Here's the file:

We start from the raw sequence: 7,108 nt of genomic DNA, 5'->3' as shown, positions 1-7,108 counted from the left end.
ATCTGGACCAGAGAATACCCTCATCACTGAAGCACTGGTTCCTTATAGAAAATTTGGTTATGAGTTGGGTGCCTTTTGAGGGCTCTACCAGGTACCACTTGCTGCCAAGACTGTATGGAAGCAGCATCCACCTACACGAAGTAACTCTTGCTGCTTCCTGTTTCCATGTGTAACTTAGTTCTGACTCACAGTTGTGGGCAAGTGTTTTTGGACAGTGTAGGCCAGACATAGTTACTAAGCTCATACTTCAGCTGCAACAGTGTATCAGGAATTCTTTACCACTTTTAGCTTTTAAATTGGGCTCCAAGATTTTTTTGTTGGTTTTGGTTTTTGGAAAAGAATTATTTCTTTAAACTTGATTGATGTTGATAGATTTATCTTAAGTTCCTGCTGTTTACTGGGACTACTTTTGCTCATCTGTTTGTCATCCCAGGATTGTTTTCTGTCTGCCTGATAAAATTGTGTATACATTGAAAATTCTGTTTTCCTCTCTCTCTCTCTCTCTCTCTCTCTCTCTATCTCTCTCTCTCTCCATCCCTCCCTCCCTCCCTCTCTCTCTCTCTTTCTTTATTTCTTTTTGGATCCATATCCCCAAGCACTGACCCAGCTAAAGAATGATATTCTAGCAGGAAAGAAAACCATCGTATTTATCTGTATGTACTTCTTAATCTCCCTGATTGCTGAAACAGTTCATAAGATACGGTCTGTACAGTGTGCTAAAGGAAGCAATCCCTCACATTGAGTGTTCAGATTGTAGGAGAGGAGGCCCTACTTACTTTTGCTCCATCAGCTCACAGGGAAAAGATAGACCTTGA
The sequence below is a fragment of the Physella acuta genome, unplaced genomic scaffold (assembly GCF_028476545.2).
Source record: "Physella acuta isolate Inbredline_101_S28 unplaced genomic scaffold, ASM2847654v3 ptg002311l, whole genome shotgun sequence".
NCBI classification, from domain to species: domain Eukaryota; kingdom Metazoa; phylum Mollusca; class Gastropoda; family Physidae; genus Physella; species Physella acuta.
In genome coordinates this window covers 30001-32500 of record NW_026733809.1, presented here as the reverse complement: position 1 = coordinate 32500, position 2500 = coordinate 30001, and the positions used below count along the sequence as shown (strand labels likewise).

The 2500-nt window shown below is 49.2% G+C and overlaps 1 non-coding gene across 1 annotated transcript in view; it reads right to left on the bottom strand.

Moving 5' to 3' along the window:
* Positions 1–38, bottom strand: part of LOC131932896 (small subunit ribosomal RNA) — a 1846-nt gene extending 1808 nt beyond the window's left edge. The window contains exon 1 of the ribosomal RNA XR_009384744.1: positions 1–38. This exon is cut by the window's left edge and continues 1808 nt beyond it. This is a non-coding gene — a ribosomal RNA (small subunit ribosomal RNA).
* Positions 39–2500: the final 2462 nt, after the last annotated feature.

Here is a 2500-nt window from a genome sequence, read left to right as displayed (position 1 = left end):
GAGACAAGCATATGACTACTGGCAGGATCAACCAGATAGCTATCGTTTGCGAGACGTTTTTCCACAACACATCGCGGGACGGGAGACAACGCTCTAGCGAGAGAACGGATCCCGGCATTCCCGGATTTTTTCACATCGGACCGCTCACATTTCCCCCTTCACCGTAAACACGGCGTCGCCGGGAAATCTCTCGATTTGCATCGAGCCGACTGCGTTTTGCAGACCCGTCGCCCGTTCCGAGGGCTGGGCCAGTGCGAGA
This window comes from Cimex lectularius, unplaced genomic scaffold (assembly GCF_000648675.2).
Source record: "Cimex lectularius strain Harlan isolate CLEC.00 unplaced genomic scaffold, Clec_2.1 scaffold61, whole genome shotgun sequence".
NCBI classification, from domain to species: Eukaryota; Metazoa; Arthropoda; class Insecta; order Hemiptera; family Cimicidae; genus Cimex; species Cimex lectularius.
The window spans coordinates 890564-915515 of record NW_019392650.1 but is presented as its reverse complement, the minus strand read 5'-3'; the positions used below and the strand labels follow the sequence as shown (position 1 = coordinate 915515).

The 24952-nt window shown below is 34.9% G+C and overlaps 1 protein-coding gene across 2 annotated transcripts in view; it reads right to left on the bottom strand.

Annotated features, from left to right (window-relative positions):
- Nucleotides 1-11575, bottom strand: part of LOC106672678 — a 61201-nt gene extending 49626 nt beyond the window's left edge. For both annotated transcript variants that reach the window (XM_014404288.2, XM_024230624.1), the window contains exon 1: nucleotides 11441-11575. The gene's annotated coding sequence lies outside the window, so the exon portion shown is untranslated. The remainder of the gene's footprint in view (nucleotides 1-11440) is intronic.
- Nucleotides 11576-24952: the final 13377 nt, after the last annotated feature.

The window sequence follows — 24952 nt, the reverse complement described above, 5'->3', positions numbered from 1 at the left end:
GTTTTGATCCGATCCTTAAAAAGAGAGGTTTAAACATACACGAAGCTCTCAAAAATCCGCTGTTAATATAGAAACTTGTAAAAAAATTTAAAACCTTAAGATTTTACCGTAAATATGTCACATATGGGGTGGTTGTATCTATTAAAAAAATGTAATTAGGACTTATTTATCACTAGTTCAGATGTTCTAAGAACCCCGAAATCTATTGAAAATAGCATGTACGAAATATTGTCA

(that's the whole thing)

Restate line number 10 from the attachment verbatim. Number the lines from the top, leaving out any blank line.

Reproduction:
* Positions 39–2500: the final 2462 nt, after the last annotated feature.